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Police minister Bheki Cele has repeatedly said people with tattoos are not welcome in the police service because “they have a tendency of being gangsters”.
The written rules for tattoos on police recruits can be confusing. These rules can be different between full-time and reserve officers, so Cele and chief police officers cite documents from 1964 to support the policy.
Answering a written parliamentary question from EFF MP Vuyani Pambo, Cele said the South Africa Police Service employment regulations he signed on 28 March 2018 “clearly do not address the appointment requirements in full”.
They “must be read with Regulation 11 of the Regulations for the South African Police, 1964”, which he said decreed that would-be police officers must “not have any tattoo marks which will be visible and irreconcilable with the objectives of the Service”.
The 1964 document doesn’t mention tattoos. However, the regulations have been modified twice since 1994’s advent of democracy. They were also amended again in 2002.
The relevant 2002 clause – which still applies – reads: “A person who applies to be appointed as a member must not have any tattoo marks of which will be visible and irreconcilable with the objectives of the service.”
In his reply to Pambo, and without quoting the source, Cele says there is another requirement: “A tattoo must not be visible when a member wears or is dressed in uniform.”
This was repeated to Business Insider South Africa by police human resources head Lt-Gen Lineo Ntshiea, who added: “The intention is to promote discipline, uniformity and professionalism, which is regarded as an inherent requirement of the job as a member of the SAPS.”
In his reply to Pambo, Cele says the 1964 regulations – introduced when prime minister Hendrik Verwoerd was constructing the apartheid state – “have not been repealed by the SAPS Act or the 2018 employment regulations, nor are they inconsistent with the SAPS Employment Regulations 2018”.
He adds: “In fact, the [2018 regulations] Do not include all appointment requirements. They are supplemented with the [1964 regulations].”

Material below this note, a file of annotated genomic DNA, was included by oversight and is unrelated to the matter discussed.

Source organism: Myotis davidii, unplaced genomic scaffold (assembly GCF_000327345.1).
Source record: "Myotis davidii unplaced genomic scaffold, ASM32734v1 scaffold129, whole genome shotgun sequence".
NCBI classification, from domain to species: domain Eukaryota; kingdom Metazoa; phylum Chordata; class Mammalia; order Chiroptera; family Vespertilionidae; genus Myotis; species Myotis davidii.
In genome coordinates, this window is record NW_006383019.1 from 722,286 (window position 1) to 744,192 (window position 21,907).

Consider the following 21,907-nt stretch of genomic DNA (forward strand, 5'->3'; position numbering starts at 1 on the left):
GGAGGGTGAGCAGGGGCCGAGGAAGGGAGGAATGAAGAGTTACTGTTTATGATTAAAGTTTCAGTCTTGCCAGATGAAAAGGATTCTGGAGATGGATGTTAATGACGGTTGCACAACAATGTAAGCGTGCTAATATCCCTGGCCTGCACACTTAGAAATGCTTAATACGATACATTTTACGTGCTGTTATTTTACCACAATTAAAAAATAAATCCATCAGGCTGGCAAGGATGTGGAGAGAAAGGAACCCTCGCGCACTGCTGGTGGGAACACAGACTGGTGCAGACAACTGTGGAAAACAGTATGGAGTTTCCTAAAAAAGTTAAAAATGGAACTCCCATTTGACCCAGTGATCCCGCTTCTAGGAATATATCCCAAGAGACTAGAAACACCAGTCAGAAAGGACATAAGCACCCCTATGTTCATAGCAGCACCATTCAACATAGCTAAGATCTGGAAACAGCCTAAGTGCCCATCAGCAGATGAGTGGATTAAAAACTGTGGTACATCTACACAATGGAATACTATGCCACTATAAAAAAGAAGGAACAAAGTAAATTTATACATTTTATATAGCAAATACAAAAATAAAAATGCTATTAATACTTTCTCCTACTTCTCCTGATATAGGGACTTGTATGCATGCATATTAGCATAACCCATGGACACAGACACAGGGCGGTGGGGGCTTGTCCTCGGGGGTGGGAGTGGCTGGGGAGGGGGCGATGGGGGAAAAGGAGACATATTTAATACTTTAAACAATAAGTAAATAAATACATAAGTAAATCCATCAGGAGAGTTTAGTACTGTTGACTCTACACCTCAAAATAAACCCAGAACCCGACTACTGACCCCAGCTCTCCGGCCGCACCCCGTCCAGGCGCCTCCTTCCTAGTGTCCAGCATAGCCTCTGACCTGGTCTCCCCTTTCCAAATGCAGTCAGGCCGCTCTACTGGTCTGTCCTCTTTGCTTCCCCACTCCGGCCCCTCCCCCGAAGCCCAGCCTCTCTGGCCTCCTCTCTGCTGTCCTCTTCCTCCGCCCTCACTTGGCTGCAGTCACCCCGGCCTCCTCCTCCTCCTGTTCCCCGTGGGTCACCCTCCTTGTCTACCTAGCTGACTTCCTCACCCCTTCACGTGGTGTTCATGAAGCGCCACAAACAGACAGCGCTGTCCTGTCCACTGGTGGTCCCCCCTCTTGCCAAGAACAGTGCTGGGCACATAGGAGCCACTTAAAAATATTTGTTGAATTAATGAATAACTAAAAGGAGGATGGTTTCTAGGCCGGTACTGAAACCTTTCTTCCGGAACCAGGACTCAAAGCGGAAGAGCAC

The same rules apply to reservists, says Cele, but a 2013 amendment to the 2002 reserve police regulations only says applicants must “not have a tattoo which will be visible if the person wears a uniform”.
Present-day recruitment ads for full-time officers contain a variation of the 2002 regulation, saying applicants must “not have any visible tattoos that are contrary to the objectives of the SAPS”.
Cele touched his fingers with the ink on his tattoo finger after 16 were shot dead at an Orlando bar.
Cele stated that police officers would increase in number, but applicants with tattoos were not allowed to apply. “When you have a tattoo, we don’t hire you, because you have a tendency of being a gangster.”
Cele responded to Pambo and said that tattoos have been historically associated with motorcyclists, gangsters, ex-prisoners, and former prisoners.
“The SAPS cannot afford the risk that communities view members as associating themselves with any specific group, to the perceived detriment of others who do not belong or associate with such groups.
“Consideration must … be given to the appearance of a member and how she or he may be perceived by the community that he or she serves.”
Lesiba Thobakgale, spokesperson for the South African Police Union (Sapu), accused Cele of using tattoos to distract attention from the failures in leadership and management within the SAPS.
“A tattoo has nothing to do with someone being a criminal. You don’t have to be tattooed in order to be a gangster. We are challenging the police service regulations on tattoos because it is discriminating against those who have them.”